Election 2018: Your viewer and listener guide

Hot-button issues drives viewers to the polls – and election coverage

Election night on Tuesday is going to be like Christmas morning for news organizations as viewers are expected to tune in enmasse for the results.

In the past, viewers barely tuned into election night as races weren’t exciting or the outcome was expected (re: the 1984 and 1996 Presidential elections.) Independent stations and cable networks counter-programmed with movies and other special event programs.

But how things have changed. With interest at an all-time high thanks to the polarized political climate, viewers are thirsty for election results as networks and local stations all across the country are expanding their coverage Tuesday, encompassing all of prime-time and late-night time periods – and of course, ratings and HUT levels are expected to soar with a lot of busy newsrooms well into the night.

In other words, local pizza joints such as Giordano’s, Gino’s East, and Lou Malnati’s are going to have a busy Tuesday.

And you can thank Trump and his controversial presidency as these midterm elections are a referendum on his policies as numerous races across the country determines who gets control of the House and Senate for the next two years. In the last few weeks, viewers nationwide have been punished with non-stop outlandish political advertising – not only across traditional media such as television and radio, but also through Facebook, Hulu, and YouTube. In Illinois alone, the Governor’s race has broken spending records for a political race –  one that is not receiving hardly any national attention given Democratic challenger J. B. Pritzker has a commanding lead in the polls (it helps the incumbent comes off as an senile nincompoop.)

Viewers will be watching CNN Tuesday night, one of the many choices available on Election Night.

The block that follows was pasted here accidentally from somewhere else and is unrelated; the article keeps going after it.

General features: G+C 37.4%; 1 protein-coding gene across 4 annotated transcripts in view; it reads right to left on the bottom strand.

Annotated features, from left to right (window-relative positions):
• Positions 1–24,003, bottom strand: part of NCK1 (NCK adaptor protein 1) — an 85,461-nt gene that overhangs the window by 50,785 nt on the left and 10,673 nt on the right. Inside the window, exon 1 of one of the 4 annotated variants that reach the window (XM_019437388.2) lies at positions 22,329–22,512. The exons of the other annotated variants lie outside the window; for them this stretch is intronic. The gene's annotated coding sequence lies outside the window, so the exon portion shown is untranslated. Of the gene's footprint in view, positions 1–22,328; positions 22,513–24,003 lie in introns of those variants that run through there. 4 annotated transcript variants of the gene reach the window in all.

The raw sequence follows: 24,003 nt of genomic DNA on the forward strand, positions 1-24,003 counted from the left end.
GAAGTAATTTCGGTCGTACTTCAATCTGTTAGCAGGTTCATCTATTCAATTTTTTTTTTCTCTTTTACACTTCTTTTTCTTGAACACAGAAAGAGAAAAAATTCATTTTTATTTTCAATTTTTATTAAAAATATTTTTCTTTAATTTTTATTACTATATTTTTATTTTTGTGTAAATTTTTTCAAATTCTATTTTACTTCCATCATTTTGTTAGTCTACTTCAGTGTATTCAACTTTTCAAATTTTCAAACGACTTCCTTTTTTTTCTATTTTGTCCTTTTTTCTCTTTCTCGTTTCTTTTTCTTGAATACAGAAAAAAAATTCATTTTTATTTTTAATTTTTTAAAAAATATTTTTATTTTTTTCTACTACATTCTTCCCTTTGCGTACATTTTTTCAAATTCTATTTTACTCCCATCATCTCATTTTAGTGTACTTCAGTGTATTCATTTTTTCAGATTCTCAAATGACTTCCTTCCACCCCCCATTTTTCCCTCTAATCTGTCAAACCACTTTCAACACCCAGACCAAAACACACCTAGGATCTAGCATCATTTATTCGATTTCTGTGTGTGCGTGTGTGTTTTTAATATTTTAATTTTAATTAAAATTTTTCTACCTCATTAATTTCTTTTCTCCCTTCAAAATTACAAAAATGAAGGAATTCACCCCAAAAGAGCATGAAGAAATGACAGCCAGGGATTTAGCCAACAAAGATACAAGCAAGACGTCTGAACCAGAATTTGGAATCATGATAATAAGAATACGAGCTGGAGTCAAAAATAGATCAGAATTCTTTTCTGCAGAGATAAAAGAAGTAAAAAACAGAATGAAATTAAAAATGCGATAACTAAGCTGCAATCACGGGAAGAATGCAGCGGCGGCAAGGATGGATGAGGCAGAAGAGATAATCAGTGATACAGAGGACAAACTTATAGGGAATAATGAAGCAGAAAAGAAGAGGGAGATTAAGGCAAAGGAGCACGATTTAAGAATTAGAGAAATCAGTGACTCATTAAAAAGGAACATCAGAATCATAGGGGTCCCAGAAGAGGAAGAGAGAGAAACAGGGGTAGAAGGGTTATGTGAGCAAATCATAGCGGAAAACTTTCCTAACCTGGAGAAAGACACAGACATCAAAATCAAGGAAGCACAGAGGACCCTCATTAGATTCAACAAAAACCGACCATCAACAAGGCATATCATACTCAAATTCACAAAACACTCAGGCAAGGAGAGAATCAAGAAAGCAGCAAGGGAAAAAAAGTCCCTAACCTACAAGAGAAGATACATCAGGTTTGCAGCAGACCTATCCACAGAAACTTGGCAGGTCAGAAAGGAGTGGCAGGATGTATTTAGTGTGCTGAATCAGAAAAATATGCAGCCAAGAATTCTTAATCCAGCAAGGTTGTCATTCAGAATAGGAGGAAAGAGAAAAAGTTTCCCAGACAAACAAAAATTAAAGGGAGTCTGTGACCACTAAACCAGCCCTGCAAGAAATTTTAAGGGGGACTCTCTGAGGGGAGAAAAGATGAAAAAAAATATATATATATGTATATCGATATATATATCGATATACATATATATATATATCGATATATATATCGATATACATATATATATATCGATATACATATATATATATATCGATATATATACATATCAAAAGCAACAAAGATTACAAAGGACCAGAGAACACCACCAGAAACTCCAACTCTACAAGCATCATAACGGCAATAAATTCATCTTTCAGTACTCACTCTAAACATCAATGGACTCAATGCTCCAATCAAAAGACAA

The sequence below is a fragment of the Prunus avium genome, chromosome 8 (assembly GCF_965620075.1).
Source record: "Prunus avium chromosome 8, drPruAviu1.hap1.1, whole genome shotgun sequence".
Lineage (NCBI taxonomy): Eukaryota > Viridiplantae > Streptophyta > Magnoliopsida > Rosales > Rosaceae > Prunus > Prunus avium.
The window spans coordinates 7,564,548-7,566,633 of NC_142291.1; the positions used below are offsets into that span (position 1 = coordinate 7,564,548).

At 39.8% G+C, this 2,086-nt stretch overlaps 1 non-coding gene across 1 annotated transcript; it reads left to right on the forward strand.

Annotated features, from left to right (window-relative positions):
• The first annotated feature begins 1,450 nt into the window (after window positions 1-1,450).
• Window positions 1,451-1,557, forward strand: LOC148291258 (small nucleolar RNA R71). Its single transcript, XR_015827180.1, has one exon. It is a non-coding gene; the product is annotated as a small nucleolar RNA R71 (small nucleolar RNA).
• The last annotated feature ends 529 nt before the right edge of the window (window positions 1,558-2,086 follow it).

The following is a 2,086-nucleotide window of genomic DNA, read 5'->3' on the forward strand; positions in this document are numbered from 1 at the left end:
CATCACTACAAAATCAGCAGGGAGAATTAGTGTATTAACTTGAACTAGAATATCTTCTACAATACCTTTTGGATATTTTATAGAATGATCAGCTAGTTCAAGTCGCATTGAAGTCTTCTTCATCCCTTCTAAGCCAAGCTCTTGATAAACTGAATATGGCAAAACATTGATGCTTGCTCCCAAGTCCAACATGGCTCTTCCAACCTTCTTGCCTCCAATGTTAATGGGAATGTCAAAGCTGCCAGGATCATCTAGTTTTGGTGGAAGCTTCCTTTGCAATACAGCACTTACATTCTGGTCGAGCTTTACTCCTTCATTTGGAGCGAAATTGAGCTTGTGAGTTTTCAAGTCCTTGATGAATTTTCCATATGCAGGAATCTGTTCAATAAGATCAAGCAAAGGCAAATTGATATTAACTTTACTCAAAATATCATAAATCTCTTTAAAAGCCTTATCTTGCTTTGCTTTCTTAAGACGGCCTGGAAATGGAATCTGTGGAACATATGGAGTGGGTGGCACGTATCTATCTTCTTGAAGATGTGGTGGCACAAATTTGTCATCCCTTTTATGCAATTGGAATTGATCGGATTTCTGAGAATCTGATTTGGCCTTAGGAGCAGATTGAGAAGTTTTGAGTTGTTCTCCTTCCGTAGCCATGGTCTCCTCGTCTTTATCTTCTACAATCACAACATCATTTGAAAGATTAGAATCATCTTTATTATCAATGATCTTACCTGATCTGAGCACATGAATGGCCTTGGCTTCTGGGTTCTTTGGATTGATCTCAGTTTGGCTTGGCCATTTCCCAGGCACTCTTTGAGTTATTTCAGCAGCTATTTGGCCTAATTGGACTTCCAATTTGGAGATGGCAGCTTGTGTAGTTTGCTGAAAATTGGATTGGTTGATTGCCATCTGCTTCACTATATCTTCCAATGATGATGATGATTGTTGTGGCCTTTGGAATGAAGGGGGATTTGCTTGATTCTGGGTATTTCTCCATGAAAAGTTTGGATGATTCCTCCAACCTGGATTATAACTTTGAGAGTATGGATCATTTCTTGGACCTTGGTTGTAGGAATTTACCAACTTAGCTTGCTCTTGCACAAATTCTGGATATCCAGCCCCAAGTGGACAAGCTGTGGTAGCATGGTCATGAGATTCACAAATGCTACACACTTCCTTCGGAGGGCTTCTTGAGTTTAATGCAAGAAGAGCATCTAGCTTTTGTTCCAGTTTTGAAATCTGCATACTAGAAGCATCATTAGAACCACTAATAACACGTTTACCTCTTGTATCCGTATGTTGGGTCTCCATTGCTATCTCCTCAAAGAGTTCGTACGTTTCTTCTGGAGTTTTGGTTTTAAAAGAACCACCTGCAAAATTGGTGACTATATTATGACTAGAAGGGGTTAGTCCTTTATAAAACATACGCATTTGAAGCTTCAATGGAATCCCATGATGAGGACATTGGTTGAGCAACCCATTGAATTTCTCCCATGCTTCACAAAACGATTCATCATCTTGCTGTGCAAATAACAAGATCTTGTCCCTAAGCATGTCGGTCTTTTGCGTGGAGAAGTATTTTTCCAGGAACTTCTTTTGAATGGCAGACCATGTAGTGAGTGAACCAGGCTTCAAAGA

Local stations across the country have benefited from increased political advertising, breaking records in its own right. According to Kantar Media, the haul is estimated to bring in $2.65 billion for broadcasters this year, up 26 percent from 2014.

The three major broadcast networks are blowing out their  primetime Tuesday night: both CBS and ABC will have election coverage for the entire evening, while NBC decided to drop Tuesday’s episode of The Voice for expanded political coverage. According to numerous TV listings, CBS and ABC plan to air Stephen Colbert and Jimmy Kimmel at 10:35 p.m. local time Tuesday, but it is likely the talk shows will be delayed, if they air at all.

NBC isn’t airing Tonight Show With Jimmy Fallon, but is scheduled to air Late Night with Seth Myers. Again, times are approximate.

Fox is planning to air new episodes of their regular Tuesday night lineup, while The CW is airing repeats of its scheduled Tuesday shows, Arrow and Black Lightning.

Locally, WGN-TV is starting its election coverage at 4 p.m. in its regular news shows, including two hours in primetime (7-9 p.m.) for expanded coverage and is likely to run past 10:30 p.m. WLS-TV is airing election coverage in its regular hour-long newscast over independent WCIU at 7 p.m., who segues to regular syndicated programming at 8 p.m.

According to listings, Fox-owned WFLD has its regular lineup scheduled, but is likely to have expanded election coverage past 10 p.m. And as of this writing, Chicago’s network-owned stations plan to air their regular syndicated programming at 6:30 p.m., surrounded by election coverage and newscasts. Spanish-language networks Univision and Telemundo are also doing election coverage.

In radio, the city’s AM stations – WBBM-AM, WLS-AM, and WGN-AM each plan to have election night coverage. Streaming service CBSN from CBS News plans to begin its election coverage at 4 p.m. And last but not least, the cable news networks – CNN, MSNBC, and Fox News – will have election coverage all day. And your Twitter feed – if you have one – will be populated with election news and commentary all night long – I know mine will.

The best part about election night coverage? No more political ads – until the next election. And the ad blitz may start much sooner than you think – or want.